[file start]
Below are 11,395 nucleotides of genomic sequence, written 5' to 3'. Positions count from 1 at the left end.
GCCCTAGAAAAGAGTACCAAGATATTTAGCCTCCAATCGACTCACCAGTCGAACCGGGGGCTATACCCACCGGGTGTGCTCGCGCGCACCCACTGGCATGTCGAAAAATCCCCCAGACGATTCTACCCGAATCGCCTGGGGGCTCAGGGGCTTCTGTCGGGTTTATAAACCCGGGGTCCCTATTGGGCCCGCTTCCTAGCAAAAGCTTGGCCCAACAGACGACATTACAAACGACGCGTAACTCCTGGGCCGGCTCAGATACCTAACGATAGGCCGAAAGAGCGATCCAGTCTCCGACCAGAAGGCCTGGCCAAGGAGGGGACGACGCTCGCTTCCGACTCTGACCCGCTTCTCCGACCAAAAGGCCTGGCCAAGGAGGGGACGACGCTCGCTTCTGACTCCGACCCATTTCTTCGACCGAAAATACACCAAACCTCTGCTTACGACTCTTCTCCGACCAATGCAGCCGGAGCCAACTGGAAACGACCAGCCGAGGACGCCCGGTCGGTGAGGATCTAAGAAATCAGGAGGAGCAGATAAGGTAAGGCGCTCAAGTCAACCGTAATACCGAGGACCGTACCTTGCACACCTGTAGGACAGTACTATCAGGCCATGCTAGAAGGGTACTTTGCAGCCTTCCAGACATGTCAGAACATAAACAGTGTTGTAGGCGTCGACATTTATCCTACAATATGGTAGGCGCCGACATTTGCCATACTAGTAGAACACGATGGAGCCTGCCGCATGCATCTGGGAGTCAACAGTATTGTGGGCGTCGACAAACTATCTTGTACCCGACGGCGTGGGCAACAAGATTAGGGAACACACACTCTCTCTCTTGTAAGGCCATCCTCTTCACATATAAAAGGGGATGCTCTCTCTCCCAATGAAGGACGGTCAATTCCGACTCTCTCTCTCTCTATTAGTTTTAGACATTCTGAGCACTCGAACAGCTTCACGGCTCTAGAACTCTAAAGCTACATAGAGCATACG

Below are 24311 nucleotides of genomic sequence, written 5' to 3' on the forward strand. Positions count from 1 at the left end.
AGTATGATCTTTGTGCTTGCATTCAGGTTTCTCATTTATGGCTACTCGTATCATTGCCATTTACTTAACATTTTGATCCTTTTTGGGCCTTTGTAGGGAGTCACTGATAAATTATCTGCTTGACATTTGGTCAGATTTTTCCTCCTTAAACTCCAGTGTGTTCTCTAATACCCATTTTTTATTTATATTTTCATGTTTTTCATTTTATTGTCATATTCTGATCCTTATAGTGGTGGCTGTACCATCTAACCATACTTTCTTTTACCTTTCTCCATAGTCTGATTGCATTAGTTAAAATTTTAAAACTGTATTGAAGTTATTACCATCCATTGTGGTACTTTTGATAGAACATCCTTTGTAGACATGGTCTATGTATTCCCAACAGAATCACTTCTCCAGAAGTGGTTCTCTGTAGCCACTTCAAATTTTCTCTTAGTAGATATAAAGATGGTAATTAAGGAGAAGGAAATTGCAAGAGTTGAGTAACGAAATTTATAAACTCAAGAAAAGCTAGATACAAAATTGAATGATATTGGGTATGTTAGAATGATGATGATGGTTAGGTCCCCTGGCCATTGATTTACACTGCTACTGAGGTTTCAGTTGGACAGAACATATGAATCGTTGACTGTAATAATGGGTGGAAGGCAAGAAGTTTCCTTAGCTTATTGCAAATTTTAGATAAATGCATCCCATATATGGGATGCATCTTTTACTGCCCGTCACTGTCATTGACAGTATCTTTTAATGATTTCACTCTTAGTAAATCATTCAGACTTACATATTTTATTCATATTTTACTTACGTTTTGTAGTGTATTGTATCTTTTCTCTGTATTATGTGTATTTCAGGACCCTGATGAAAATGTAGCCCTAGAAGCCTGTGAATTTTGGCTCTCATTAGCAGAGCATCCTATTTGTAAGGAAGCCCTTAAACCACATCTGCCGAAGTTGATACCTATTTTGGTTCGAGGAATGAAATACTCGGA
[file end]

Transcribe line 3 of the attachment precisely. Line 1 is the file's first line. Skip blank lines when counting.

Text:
Below are 24311 nucleotides of genomic sequence, written 5' to 3' on the forward strand. Positions count from 1 at the left end.